photo copyright: G.Gupte
I have a yoga teacher that often says, “your body is a reflection of your experience.”As I’ve mentioned in other posts, the last few years have been an exercise in managing stress and physical pain that has helped me focus more on my spiritual path, finding comfort and relief in yoga and meditation.
A few years ago, I set a goal for myself to a run a 10k. I was a modest runner at the time, taking up the treadmill 2-3 times per week to consistently run 5ks. The 10k felt like a stretch, but a doable one. I downloaded a training schedule from a fitness magazine’s website and got to it. I completed the race alongside two of my friends.
A few days after the race, I had a nagging pain in my hip. This wasn’t uncommon for me, I often had back and hip pain that would show themselves after a run. I figured like all the other times, it would go away on its own, yet, it kept popping back up again.
Four months later, when I started getting some other symptoms, I decided to get it checked out. Tests revealed another health issue that resulted in more tests and eventually surgery. It was a long drawn out process that lasted five months. During this time, I had to halt my workout routine and I gained five pounds. I was loathed with frustration and self-aggression. I wanted to be me again. I wanted to be able to be fit and healthy.
I had days when I realized all I wanted was to be active again, regardless of the outcome. On days that I felt good enough to workout, I stopped putting pressure on myself about how many calories I burned or whether or not I was toning up fast enough. Instead, I started to appreciate how lucky I was to be healthy enough to be there working out. This shift in focus did not come quickly, it happened in the depths of a lot of pain and suffering. Mindfulness allowed me to see where I was stuck and have gratitude for where and when I was wasn’t.
When my mindset moved to this way new way of approaching fitness, I started noticing how aggressive fitness classes can be — instructors pushing you and your body that extra mile, even when it might be too far. I found solace in my yoga and meditation routine. I stopped letting the pressure of instructors guide my intention for my workouts — I lifted the weight that felt comfortable for me, I stopped at the resistance on the stationary bike that felt challenging, but not straining.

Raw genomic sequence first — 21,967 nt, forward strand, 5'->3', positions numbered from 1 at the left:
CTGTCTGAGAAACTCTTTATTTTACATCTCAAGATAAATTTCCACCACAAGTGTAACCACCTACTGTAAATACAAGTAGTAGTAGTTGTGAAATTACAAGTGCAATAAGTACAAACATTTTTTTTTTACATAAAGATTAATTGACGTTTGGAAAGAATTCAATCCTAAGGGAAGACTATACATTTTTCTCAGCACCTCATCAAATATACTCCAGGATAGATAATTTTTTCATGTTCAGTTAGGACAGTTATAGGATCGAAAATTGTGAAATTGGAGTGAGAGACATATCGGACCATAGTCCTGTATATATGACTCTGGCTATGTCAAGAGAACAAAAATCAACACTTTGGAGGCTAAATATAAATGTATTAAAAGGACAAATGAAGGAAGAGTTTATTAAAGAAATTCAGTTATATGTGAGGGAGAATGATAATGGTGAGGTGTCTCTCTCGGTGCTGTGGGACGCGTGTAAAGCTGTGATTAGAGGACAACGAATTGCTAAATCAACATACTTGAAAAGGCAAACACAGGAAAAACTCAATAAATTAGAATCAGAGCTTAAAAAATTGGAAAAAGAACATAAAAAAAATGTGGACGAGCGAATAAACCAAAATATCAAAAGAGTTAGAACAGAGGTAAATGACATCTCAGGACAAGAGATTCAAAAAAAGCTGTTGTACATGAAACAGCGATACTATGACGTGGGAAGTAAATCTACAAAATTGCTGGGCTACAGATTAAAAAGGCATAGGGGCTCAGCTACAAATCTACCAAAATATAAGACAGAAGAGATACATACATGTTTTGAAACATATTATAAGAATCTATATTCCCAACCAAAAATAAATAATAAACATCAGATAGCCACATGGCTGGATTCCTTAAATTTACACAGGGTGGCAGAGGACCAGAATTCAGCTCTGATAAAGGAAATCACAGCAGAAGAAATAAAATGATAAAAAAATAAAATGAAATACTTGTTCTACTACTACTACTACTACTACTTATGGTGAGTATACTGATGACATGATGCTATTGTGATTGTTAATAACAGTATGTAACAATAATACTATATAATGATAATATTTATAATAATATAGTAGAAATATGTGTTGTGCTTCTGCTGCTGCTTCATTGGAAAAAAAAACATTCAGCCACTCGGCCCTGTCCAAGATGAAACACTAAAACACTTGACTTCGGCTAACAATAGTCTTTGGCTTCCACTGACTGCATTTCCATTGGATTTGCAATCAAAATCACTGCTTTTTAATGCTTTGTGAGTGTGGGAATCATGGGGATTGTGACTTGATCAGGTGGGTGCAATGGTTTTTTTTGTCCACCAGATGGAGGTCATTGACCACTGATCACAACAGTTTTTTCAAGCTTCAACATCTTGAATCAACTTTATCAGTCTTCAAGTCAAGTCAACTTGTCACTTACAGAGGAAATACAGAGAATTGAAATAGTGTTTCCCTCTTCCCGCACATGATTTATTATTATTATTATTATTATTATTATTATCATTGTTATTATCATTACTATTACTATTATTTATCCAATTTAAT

After my surgery, I was ready to get back at it. I thought all of my problems would be magically solved. That I would feel great and like myself again. This was not the case. Recovery took at least three weeks. My hip pain was worse than before. Doctors indicated they didn’t quite know what was causing it, but that it was most likely a hip flexor strain and that I should do PT for a few weeks.
I was dejected, but hopeful. I wanted to nurse my body back to health and was glad to have access to PT that allowed me to stay active. I again battled impatience — wanting to be well before my body was ready. I asked several times when I would be better and didn’t get the responses that I wanted. Eight months into PT, I was frustrated again. It seemed odd that my recovery was taking so long and that no one was as eager to get me out of PT as I was. I decided to see my doctor again.
This brings us to the present — unfortunately, I am still waiting for answers and am going through more tests. I am downhearted and slightly anxious that this has taken so long to diagnose. I had just started working out again and was excited to get back to my routine. This has all halted. I recently found myself crying with how frustrated and anxious I am for an answer.
Then I remembered my teacher, “your body is a reflection of your experience.” I have been mad at my body for failing me, but I am starting to realize that my body is showing me how much I have failed it. I have consistently abused it with walking miles in shoes that provide no support, eating and drinking foods that cause inflammation, and not prioritizing self-care over work and other commitments. This is my body’s only way to tell me to slow down.
I recognize now the need to truly listen to the signals my body is giving me. Instead of being frustrated with my inability to run and participate in my favorite fitness classes, I have decided to give my body what it needs — low impact, restorative exercise. I have switched from fast paced Vinyasa Flow to Gentle Yoga and ordered a swim cap and googles so that I can participate in Aqua Boot Camp instead of my regular weight classes. Surprisingly, I am even more energized about my workouts now because I have infused them with exciting new experiences.
While my body continues to remind me to take better care of it, I am no longer tuning out. Instead, I am utilizing the core of mindfulness practice and taking my focus inward to hear what it has to say and adjust my lifestyle to allow it to heal and feel good again.